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Interesting Facts About Malachite

Updated on June 30, 2010

Malachite Chemical Properties

Malachite is a popular stone which has dark and light green banded areas, and this patterns give the stone its unique ornamental look unlike that of any other gemstone. Malachite is a carbonate mineral normaly known as "copper carbonate" with the formula CuCO3.Cu(OH)2. It ranges between 3.5 – 4 on the Mohs scale of hardness. Its specific gravity is 3.74 – 3.95 (average 3.80), the refractive index range is 1.65 – 1.90. Although malachite is sensitive and not very hard, if handled with care it can be very durable. This vivid green gem gets its color from the copper content in its chemical formula. Crystals of malachite are rare, they belong to the monoclinic system of symmetry. They forms commonly in kidney-shaped (botroydal) or radiating masses.

Malachite Stone

Malachite Stone
Malachite Stone

History of Malachite

The Egyptians have been using malachite for amulets and other jewelry since 3000 AD. Often found in massive or botryoidal form, this beautiful green crystal has been used since ancient times in inlay work and in carvings of churches and cathedrals as it is found in huge boulders. It was also used as a pigment for paint during the 15th century in Egyptian tomb paintings and much later in European art. The Victorians were also great admirers of opaque jewelry stones, and malachite was chosen to be one of their favorites, sometimes choosing it to set in gold.

Malachite derives its name from the Greek word ‘mallow’, which means a green herb. The stone is also known by its trade name the peacock stone. Malachite can be found in USSR, Zaire, Germany,   France, Australia, Chile, Arizona and New Mexico/USA. Although malachite is widely distributed but they seldom occur in large quantities. Since malachite mineral is in abundant supply, you will hardly find synthetic materials in the market. There is evidence that Malachite was mined as early as 4000 B C on the Sinai Peninsula.

Malachite Uses and Treatments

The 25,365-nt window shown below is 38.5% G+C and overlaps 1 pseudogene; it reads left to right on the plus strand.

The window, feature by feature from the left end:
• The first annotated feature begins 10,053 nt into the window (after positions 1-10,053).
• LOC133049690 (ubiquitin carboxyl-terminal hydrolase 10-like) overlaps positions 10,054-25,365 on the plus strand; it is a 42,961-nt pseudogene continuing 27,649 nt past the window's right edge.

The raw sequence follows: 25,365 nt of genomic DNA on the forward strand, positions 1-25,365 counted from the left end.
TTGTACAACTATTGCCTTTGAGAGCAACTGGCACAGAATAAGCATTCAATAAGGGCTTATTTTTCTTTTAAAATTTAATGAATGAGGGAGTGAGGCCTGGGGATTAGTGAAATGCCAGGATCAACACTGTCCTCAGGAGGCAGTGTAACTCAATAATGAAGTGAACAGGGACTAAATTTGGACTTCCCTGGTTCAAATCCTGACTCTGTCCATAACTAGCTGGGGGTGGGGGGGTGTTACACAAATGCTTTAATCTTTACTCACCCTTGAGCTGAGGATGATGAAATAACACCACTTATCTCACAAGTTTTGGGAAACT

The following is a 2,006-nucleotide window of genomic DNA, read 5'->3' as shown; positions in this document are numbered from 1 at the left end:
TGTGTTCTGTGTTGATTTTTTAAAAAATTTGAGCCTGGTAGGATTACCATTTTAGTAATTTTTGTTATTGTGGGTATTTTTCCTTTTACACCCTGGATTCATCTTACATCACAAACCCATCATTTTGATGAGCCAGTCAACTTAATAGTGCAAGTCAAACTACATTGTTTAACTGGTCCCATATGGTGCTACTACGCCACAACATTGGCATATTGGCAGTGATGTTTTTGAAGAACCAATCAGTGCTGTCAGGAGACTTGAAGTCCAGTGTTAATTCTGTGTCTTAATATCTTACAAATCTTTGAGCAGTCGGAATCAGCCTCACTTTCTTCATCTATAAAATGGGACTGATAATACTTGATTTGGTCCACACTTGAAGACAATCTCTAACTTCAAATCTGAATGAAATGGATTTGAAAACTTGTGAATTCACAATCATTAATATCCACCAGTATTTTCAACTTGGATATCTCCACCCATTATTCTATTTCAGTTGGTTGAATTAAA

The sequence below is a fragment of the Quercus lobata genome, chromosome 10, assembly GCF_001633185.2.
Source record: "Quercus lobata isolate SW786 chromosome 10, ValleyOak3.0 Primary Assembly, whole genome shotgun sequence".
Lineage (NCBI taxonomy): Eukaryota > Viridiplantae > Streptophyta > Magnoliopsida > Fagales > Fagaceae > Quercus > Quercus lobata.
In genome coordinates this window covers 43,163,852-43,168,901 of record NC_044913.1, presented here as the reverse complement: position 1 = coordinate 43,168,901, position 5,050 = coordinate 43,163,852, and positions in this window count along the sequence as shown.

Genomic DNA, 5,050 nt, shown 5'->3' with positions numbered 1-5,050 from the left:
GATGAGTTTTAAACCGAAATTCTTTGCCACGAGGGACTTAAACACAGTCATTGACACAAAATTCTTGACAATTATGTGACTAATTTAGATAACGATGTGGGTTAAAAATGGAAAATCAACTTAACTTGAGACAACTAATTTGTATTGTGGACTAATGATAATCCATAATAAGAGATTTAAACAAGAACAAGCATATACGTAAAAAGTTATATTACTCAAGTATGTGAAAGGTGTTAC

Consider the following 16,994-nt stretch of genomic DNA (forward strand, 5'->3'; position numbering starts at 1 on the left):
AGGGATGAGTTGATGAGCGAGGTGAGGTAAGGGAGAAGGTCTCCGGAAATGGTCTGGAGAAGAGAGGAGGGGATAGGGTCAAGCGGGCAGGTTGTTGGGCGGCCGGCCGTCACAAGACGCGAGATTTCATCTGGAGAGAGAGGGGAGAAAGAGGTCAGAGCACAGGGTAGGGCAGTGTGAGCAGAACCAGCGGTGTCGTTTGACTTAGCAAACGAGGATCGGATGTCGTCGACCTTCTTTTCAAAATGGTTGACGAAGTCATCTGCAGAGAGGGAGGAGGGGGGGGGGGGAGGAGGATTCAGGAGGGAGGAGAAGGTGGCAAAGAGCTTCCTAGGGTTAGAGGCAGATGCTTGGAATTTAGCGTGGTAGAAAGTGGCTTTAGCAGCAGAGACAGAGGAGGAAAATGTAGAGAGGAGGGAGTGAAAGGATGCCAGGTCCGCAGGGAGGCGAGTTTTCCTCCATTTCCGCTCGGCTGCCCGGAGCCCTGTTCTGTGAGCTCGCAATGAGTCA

Malachite is soft and somewhat brittle, it is sensitive to both acids and heat and requires gentle care, no ultrasonic or steam cleaning should be done. Use in bracelets, rings or other jewelry that gets rough or/and constant wear is not advisable. Use in brooches, earrings, pendants, tie pins is fine. Lower quality malachite may be stabilized with plastic resins or given a wax polishing on its surface. Due to its softness, malachite is easy to carve and shape, but unlike many other soft minerals, it generally takes a good polish.

Malachite is cut into cabochons or beads when fashioned into jewellery, as it is unsuitable for faceting. This mineral is not only used for ornamental stuffs or a gemstone, but it is also used in ground form as a cosmetic (eye shadow). The results may have been beautiful, but unfortunately they were also hazardous to your health as the coper content of the dust released from this stone makes it toxic to breathe. It is also used for carving statues, emblems, specimens, showpieces etc.

Malachite Magical and Healing Properties

In metaphysical terms malachite is considered a stone of balance and transformation, assisting in ones spiritual journey. Malachite stimulates ones insight and intuition whilst helping in recognizing and clearing past negative experiences and influences. Early civilisations wore amulets of malachite to ward off danger and illness. It is worn to detect impending danger, and assumed to break into pieces when danger is near. It is also believed to help unlock the meaning of dreams. Malachite promotes inner peace, prosperity, harmony, love and hope. It provides protection, security and success in business. It is the guardian stone of travelers. It works for improvement of mind and heart. It is also used during pregnancy to protect the mother and child from ill health.


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    • profile image


      5 years ago

      wow malachite is a beautiful mineral =)

      this is for a science class thing and it helped

    • flash167 profile image

      Marty Andersen 

      5 years ago from Salina, Utah

      Oh, I forgot to add. For any lapidaries out there that would like to work with Malachite. Don't forget that the dust contains a great deal of copper that can make you feel sick. Make sure you use water as you should working with any stone so you don't inhale any toxic dust or cancer causing particles. You may even wish to use a respirator.

      Many mistakenly think that the sickness is cause by Arsenic but that is not the case. Malachite usually does not contain Arsenic (although trace amounts may be found), it's actually the copper that makes you sick. You should also make sure you wash your hands well to remove any residue after working with it.

    • profile image


      5 years ago

      I am studying for a test on malachite. this website really helped

    • flash167 profile image

      Marty Andersen 

      6 years ago from Salina, Utah

      Malachite is truly a beautiful stone. As a lapidary, I appreciate it's ability to take a mirror like polish.

      I have been fortunate to get a good supply of Malachite from Africa and Bisbee, Arizona.

      The Bisbee, Arizona Malachite has some wonderful chatoyant properties. Chatoyancy is the same type of affect that is made by Tigereye. It is absolutely gorgeous!


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